Verreaux's eagle (Aquila verreauxii) is a large African bird of prey. It is also called the black eagle, especially in Southern Africa, leading to potential confusion with the Indian black eagle (Ictinaetus malayensis), which lives in Asia. Verreaux's eagle lives in hilly and mountainous regions of southern and eastern Africa (extending marginally into Chad), and very locally in West Africa, the Arabian Peninsula and the southern Middle East. It is one of the most specialized species of accipitrid in the world, with its distribution and life history revolving around its favorite prey species, the rock hyraxes. When hyrax populations decline, the species have been shown to survive with mixed success on other prey, such as small antelopes, gamebirds, hares, monkeys and other assorted vertebrates. Despite a high degree of specialization, Verreaux's eagle has, from a conservation standpoint, been faring relatively well in historic times. One population of this species, in the Matobo Hills of Zimbabwe, is arguably the best studied eagle population in the world, having been subject to continuous detailed study since the late 1950s. Like all eagles, this species belongs to the taxonomic order Accipitriformes (formerly included in Falconiformes) and the family Accipitridae, which may be referred to colloquially as accipitrids or raptors.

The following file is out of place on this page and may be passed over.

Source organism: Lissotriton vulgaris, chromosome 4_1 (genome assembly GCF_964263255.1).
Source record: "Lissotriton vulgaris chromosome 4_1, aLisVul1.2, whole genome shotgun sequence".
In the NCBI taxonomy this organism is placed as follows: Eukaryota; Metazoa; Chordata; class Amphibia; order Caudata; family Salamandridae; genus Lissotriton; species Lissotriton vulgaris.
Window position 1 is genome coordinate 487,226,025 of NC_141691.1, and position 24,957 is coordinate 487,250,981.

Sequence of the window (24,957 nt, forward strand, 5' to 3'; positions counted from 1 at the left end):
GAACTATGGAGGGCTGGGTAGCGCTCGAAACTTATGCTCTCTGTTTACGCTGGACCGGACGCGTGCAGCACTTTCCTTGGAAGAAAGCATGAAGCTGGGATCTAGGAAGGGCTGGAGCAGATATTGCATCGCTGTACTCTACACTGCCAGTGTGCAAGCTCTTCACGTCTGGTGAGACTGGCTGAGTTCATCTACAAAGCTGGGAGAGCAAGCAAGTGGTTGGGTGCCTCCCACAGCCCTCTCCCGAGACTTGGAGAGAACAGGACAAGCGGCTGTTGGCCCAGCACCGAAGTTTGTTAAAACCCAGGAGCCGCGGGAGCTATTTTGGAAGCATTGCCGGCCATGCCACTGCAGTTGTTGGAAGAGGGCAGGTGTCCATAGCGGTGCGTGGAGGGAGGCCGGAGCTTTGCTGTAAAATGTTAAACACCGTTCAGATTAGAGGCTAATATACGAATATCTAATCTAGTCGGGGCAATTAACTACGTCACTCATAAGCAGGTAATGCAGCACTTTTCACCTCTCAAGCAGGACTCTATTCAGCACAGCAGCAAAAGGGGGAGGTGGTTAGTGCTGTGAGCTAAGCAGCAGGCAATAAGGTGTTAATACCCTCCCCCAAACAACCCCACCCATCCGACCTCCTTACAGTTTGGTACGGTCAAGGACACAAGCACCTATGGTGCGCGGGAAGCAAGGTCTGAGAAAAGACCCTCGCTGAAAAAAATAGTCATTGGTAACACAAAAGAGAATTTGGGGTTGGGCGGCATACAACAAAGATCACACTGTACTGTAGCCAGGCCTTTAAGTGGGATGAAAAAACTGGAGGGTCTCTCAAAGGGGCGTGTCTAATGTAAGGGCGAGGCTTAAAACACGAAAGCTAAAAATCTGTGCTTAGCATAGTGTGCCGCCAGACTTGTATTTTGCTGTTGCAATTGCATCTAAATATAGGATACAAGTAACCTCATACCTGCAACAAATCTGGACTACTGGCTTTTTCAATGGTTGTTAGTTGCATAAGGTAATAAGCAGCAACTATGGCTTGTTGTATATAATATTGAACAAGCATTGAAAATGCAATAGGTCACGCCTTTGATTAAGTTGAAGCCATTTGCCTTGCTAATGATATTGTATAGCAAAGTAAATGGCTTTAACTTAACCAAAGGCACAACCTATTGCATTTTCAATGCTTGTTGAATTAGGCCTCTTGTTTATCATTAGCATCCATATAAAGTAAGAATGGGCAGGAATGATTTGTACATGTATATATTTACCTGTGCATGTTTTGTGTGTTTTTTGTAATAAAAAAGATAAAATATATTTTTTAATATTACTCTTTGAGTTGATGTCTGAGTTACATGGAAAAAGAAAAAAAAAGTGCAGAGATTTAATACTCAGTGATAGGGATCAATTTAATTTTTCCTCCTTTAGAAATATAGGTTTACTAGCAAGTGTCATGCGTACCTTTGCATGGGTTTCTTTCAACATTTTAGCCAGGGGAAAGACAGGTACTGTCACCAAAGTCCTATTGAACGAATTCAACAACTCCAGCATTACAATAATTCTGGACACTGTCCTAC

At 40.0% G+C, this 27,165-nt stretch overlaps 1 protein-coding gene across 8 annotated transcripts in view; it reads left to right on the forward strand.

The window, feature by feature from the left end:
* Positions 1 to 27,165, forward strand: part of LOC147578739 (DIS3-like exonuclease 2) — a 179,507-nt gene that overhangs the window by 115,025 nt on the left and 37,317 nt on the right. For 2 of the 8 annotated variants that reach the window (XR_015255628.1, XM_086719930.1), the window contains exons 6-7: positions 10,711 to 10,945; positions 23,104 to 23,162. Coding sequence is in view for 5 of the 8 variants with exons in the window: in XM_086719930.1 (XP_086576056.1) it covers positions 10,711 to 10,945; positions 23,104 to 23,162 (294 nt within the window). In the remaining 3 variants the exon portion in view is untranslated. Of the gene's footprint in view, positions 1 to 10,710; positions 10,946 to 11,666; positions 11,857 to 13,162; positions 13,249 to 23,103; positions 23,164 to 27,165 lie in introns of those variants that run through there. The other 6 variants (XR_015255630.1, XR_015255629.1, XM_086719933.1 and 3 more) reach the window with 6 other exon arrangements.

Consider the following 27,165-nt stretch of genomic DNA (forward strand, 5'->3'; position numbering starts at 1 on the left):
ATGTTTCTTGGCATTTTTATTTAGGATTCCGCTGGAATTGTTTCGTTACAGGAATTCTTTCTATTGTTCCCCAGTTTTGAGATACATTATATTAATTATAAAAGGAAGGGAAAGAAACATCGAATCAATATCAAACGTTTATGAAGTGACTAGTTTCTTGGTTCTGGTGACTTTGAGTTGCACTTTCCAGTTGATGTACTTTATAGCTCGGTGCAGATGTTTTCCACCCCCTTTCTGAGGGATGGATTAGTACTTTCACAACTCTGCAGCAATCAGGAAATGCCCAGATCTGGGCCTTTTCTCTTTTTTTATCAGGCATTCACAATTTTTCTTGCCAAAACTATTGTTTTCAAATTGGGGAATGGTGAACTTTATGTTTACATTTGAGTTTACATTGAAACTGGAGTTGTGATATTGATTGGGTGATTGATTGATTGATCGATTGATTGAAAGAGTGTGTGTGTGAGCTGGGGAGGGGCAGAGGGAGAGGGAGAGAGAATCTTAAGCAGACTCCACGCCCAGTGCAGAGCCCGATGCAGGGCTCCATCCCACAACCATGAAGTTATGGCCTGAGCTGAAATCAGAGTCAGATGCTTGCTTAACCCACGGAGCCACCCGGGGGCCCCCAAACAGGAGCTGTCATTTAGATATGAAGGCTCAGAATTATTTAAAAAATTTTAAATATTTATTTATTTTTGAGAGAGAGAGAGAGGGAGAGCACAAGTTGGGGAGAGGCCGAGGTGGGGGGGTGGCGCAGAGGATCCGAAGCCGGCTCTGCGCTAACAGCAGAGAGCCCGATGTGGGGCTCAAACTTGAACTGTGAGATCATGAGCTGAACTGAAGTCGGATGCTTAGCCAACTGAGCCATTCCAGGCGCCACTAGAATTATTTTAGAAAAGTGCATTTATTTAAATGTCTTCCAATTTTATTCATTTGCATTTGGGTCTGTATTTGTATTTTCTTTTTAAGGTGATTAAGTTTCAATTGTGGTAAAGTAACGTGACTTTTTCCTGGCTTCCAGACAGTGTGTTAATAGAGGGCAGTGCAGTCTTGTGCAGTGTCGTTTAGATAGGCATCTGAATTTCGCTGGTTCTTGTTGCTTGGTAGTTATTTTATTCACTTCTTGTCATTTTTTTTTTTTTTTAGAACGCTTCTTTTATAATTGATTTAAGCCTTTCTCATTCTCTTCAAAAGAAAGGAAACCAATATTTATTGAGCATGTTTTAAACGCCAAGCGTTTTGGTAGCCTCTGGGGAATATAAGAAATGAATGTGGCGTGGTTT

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|2021-07-04 07:09||Borana Conservancy--Borana Wildlife Lodge||1|
|2021-07-19 08:45||Walter Sisulu National Botanical Garden||1|
|2021-07-11 11:07||Meyer's Farm|
|2021-07-10 07:16||Kruger NP--Lanner Gorge (ltd access)|